Unfortunately the Ambron Villa is under threat. I wrote an article about it here.

March 22, 2010

Abushariaa














Untitled


















The Door














The Birth of the Light


I first met Abushariaa in Khartoum in 1993. He was working from a tiny room, most of which was filled with a desk. Abushariaa worked on one side; his friend worked on the other. On the floor beside him was a waist-high stack of papers, and he was adding to the stack at the rate of four or five paintings a day.

Khartoum under the authoritarian Bashir regime was not the most receptive environment for artists, and Abushariaa, with a number of other young artists, fled to Nairobi in 1995. He has since become rather well known, and has exhibited throughout Africa, the Middle East, and Europe. I love the whimsy in his work, and the blend of happenstance and precision. You can see more of his work here and here.

March 20, 2010

al-Atlal

Egyptian singer Oum Koulsoum was, in the Arab world, bigger than Elvis, the Beatles, and the Stones rolled together. This was her favorite song, from a poem by Ibrahim Nagi. "Al-Atlal" might translate as "The Ruins." It refers to a trope from the pre-Islamic qasida form, in which a desert traveler comes across the campsite of a former lover and uses the objects as steppingstones for his memory. Lines from the song are sprinkled throughout The Book on Fire.


March 16, 2010

Some Comments on Narnia




















Lucy first enters the wardrobe because "she likes nothing more than the touch of fur." Later, when she and Susan are walking beside Aslan as he goes to his death, he allows them to do what they'd always wanted: place their hands in his mane.

Prince Caspian is the worst of the seven books. One theme running through it is that of belief: the Narnians have forgotten about their heritage; Trumpkin doesn't believe in Aslan (or the Pevensies); only Lucy sees Aslan at first when he appears. It's as if Lewis is trying to regain the belief in his imagination that sustained The Lion, the Witch and the Wardrobe. It was the book he needed to write to get to the sublime Voyage of the Dawn Treader.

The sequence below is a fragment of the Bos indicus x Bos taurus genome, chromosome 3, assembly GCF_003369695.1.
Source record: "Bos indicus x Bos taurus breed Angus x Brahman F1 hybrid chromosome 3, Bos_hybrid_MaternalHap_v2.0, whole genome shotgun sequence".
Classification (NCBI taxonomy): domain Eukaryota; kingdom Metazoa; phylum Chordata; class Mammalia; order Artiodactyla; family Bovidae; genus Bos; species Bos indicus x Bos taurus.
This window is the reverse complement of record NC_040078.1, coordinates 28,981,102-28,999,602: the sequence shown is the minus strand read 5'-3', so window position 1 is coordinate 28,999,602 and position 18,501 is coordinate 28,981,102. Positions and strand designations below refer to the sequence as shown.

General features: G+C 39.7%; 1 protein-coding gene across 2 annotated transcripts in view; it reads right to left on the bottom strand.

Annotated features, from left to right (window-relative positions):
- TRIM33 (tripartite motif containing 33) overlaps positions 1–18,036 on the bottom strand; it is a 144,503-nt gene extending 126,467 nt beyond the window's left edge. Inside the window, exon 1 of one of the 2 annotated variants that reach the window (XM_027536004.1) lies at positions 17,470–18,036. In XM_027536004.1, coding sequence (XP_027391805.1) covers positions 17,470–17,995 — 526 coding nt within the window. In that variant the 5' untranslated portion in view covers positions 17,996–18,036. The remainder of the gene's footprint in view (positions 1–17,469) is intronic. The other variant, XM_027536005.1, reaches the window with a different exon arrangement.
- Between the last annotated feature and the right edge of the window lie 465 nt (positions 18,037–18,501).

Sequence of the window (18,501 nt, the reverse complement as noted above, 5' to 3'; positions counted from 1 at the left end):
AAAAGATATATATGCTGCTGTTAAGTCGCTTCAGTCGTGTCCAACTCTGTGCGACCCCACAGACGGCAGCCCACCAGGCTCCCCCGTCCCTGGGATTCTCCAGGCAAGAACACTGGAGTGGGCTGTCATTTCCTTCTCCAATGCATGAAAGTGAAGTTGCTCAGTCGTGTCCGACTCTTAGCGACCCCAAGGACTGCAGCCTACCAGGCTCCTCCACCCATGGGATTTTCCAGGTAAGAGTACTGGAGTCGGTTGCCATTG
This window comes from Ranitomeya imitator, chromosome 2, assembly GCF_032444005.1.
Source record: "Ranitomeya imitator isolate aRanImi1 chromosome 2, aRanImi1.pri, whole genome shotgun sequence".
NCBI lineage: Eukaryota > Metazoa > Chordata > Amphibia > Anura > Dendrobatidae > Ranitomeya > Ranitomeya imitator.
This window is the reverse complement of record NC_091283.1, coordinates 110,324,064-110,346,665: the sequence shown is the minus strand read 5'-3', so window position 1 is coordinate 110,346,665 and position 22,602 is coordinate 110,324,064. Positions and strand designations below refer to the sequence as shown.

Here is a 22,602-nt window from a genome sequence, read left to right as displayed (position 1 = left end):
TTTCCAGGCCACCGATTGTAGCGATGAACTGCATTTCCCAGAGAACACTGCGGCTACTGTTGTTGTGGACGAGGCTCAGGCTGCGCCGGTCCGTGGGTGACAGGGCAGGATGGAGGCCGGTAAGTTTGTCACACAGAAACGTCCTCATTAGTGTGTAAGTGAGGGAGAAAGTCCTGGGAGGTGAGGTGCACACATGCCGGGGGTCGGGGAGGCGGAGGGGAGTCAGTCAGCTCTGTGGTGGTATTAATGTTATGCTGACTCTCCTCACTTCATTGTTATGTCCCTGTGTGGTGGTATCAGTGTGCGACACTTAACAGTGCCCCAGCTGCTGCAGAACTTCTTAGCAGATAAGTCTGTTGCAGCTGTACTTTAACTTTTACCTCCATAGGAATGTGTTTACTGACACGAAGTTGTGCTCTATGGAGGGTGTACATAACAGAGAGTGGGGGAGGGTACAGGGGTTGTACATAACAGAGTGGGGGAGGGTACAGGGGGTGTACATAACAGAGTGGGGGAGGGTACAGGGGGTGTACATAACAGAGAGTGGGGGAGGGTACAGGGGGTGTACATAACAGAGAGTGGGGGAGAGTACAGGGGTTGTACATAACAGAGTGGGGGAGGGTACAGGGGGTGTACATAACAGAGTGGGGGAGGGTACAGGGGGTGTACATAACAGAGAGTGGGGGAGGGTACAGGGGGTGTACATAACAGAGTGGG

In the opening chapters of The Lion, the Witch and the Wardrobe, we are informed three times how dangerous it is to close a wardrobe door behind us (this struck me very strongly as a child). Lucy and Peter leave it open, but Edmund closes it. Lewis seems to be indicating that Edmund's trials within the wardrobe are somehow linked to closing the door. But this doesn't pan out.

In the forums at Into the Wardrobe, someone has posited a theory that the Pevensies are descended from the royal house of Charn. It goes something like this: Uncle Andrew's great-aunt Lefay had in her possession a box of dust from the Wood Between the Worlds. It is mentioned that one of the other people in England with fairy blood was a duchess. At the end of The Magician's Nephew, Digory's father inherits a large house in the country (from the duchess?). Thus, the Pevensies possibly have fairy blood from two sources, which the theorist suggests is really a link to Charn!

Nuggets of Narnian wisdom: Never shut yourself into a wardrobe. It is a serious business to invite a centaur over for a meal. Always remember to wipe your sword. Even the stars in our world are not what they appear to be made of. Most people are dead. If you fall overboard, kick off your shoes. No one is told what would have happened.

The Silver Chair is almost like a mirrored Lion, the Witch and the Wardrobe. Many elements are the same, though reversed, or "upside-down": A boy (and the "bad" boy, Eustace) has been to Narnia first, and brings the girl in. Rather than entering the middle of Narnia, they enter beyond the end of the world, in Aslan's country. Their dour helper, Puddleglum, is the opposite of the cheery beavers and flute-playing Tumnus. Many scenes take place at night. The end of the book takes place underground. The piece of furniture in the title is a prison, rather than a means of liberation. The witch is not "white" but "green." When they emerge from the witch's underground domain, it is into a scene much like the one Lucy first saw in Narnia: faun, snow. At the end of the book, they watch Caspian become younger.